Synopses & Reviews
“The relation between what we see and what we know is never settled” -- so opens John Berger’s revolutionary million-copy bestseller on how to look at art
John Berger's Ways of Seeing is one of the most stimulating and the most influential books on art in any language. First published in 1972, it was based on the BBC television series about which the Sunday Times critic commented: "This is an eye-opener in more ways than one: by concentrating on how we look at paintings . . . he will almost certainly change the way you look at pictures." By now he has.
"The influence of the series and the book...was enormous...It opened up for general attention to areas of cultural study that are now commonplace." Geoff Dyer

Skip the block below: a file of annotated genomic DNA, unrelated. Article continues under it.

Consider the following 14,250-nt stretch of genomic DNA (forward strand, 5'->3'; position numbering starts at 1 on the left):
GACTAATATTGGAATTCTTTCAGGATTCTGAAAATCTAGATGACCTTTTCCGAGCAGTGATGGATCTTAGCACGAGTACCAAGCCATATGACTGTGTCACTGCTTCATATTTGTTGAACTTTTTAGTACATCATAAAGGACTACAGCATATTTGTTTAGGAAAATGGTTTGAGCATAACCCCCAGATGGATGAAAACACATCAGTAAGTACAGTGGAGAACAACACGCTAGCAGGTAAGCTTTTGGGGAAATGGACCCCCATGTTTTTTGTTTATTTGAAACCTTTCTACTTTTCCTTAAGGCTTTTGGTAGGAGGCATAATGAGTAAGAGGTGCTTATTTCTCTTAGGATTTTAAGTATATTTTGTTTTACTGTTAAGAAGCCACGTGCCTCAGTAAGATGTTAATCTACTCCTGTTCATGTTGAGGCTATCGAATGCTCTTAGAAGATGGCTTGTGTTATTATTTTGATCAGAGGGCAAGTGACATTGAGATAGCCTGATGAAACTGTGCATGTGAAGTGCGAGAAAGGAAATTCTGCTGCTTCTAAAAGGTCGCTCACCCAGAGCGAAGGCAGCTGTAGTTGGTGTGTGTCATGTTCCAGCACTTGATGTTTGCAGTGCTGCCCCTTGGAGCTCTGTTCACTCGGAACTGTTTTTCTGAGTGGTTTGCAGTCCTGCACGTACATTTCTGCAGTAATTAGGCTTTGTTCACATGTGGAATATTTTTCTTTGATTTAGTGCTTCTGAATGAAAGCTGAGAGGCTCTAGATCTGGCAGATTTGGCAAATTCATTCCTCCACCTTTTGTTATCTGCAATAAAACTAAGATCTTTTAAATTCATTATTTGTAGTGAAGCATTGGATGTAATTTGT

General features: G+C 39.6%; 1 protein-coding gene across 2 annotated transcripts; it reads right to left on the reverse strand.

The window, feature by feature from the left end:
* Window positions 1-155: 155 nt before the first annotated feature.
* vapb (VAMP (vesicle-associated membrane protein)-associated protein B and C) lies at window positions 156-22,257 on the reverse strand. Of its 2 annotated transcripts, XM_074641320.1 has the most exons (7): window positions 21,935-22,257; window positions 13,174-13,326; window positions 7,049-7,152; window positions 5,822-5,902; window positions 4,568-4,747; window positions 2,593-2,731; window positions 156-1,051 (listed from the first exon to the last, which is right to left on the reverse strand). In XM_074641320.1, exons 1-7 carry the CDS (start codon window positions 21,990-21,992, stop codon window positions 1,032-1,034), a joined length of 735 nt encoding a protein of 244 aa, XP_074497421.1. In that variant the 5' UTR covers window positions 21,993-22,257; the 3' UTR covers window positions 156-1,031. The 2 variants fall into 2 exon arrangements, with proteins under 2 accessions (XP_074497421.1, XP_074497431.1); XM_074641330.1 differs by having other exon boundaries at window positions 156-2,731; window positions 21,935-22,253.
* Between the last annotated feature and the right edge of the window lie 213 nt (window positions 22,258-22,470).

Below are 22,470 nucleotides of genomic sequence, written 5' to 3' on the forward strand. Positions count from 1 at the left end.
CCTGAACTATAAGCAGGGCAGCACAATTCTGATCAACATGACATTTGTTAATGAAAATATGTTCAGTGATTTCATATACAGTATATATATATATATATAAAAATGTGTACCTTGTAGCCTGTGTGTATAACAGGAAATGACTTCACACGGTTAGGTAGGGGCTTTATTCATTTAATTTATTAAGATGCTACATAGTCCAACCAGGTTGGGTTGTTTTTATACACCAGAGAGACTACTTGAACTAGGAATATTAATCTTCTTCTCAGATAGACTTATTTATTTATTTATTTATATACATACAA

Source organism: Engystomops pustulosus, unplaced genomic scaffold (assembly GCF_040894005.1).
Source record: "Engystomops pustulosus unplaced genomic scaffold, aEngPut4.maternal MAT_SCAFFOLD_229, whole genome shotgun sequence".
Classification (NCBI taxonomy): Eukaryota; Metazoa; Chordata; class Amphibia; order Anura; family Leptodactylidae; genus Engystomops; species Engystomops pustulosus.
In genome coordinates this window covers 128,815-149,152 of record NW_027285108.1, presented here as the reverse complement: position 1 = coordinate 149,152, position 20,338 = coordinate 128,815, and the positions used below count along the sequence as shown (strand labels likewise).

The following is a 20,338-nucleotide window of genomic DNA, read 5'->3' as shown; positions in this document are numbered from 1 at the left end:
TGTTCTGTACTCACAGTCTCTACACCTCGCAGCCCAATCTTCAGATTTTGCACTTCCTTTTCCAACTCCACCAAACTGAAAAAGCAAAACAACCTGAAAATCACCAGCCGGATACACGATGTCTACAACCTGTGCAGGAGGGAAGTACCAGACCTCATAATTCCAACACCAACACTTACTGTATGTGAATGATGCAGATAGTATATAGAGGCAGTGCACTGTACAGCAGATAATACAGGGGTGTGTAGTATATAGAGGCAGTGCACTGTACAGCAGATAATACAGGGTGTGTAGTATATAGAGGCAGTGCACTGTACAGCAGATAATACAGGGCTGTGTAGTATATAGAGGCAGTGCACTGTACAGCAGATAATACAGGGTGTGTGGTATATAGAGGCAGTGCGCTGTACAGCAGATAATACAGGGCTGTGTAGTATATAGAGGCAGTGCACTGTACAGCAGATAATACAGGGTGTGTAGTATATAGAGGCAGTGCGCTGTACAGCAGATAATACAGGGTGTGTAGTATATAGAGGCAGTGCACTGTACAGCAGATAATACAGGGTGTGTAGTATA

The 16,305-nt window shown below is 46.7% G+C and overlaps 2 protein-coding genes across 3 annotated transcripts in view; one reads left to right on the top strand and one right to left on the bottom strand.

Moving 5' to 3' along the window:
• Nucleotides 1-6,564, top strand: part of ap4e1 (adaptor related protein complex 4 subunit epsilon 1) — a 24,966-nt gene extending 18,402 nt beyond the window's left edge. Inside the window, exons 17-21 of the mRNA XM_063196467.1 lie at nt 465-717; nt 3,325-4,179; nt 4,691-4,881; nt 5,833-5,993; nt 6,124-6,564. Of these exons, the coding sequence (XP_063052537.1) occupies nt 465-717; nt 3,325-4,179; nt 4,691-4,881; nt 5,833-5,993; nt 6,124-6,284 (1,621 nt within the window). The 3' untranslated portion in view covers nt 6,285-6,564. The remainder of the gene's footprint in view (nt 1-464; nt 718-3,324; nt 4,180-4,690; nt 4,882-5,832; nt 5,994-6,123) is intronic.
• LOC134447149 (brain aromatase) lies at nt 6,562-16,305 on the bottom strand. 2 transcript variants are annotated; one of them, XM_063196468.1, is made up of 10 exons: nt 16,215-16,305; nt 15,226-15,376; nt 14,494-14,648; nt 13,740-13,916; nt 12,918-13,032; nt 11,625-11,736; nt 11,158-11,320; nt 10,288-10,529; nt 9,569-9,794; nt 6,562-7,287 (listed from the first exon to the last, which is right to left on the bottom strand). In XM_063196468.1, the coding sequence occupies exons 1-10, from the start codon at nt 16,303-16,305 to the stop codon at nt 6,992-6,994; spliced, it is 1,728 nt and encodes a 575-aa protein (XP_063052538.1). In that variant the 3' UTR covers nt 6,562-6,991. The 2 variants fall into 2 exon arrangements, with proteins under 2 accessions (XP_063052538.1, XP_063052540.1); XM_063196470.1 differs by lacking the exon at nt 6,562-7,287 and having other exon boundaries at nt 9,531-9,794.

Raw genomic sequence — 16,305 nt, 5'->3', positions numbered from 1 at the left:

"It’s a book about art history and the media, but it’s also a magic trick." The New Republic
About the Author
Storyteller, novelist, essayist, screenwriter, dramatist and critic, John Berger (1926-2017) was one of the most internationally influential writers of the last fifty years. His many books include Ways of Seeing; the fiction trilogy Into Their Labours; Here Is Where We Meet; the Booker Prize–winning novel G; Hold Everything Dear; the Man Booker–longlisted From A to X; and A Seventh Man.